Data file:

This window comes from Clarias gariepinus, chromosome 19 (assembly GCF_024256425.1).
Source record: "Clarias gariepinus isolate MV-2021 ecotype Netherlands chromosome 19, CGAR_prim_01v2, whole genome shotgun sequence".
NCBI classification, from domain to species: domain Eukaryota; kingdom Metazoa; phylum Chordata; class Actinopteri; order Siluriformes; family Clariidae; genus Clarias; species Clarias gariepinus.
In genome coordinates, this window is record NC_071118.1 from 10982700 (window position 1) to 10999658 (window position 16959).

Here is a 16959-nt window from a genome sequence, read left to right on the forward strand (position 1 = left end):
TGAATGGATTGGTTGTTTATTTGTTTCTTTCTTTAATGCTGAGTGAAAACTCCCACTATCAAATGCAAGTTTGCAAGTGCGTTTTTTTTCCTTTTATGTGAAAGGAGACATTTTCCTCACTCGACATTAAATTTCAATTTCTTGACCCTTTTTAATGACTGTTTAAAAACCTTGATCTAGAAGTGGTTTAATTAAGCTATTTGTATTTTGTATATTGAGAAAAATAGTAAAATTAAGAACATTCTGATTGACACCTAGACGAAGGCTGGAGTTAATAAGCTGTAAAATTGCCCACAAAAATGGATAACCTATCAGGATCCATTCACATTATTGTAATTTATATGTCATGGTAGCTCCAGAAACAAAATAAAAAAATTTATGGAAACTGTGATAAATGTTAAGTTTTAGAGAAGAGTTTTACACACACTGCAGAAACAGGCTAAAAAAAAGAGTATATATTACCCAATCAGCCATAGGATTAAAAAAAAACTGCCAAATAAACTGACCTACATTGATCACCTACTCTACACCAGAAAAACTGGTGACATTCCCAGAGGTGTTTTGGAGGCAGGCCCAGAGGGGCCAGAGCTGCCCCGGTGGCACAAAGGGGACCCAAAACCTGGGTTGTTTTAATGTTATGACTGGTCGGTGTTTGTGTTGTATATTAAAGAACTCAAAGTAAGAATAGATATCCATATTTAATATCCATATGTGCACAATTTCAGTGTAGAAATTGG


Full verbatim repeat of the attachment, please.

This window comes from Clarias gariepinus, chromosome 19 (assembly GCF_024256425.1).
Source record: "Clarias gariepinus isolate MV-2021 ecotype Netherlands chromosome 19, CGAR_prim_01v2, whole genome shotgun sequence".
NCBI classification, from domain to species: domain Eukaryota; kingdom Metazoa; phylum Chordata; class Actinopteri; order Siluriformes; family Clariidae; genus Clarias; species Clarias gariepinus.
In genome coordinates, this window is record NC_071118.1 from 10982700 (window position 1) to 10999658 (window position 16959).

Here is a 16959-nt window from a genome sequence, read left to right on the forward strand (position 1 = left end):
TGAATGGATTGGTTGTTTATTTGTTTCTTTCTTTAATGCTGAGTGAAAACTCCCACTATCAAATGCAAGTTTGCAAGTGCGTTTTTTTTCCTTTTATGTGAAAGGAGACATTTTCCTCACTCGACATTAAATTTCAATTTCTTGACCCTTTTTAATGACTGTTTAAAAACCTTGATCTAGAAGTGGTTTAATTAAGCTATTTGTATTTTGTATATTGAGAAAAATAGTAAAATTAAGAACATTCTGATTGACACCTAGACGAAGGCTGGAGTTAATAAGCTGTAAAATTGCCCACAAAAATGGATAACCTATCAGGATCCATTCACATTATTGTAATTTATATGTCATGGTAGCTCCAGAAACAAAATAAAAAAATTTATGGAAACTGTGATAAATGTTAAGTTTTAGAGAAGAGTTTTACACACACTGCAGAAACAGGCTAAAAAAAAGAGTATATATTACCCAATCAGCCATAGGATTAAAAAAAAACTGCCAAATAAACTGACCTACATTGATCACCTACTCTACACCAGAAAAACTGGTGACATTCCCAGAGGTGTTTTGGAGGCAGGCCCAGAGGGGCCAGAGCTGCCCCGGTGGCACAAAGGGGACCCAAAACCTGGGTTGTTTTAATGTTATGACTGGTCGGTGTTTGTGTTGTATATTAAAGAACTCAAAGTAAGAATAGATATCCATATTTAATATCCATATGTGCACAATTTCAGTGTAGAAATTGG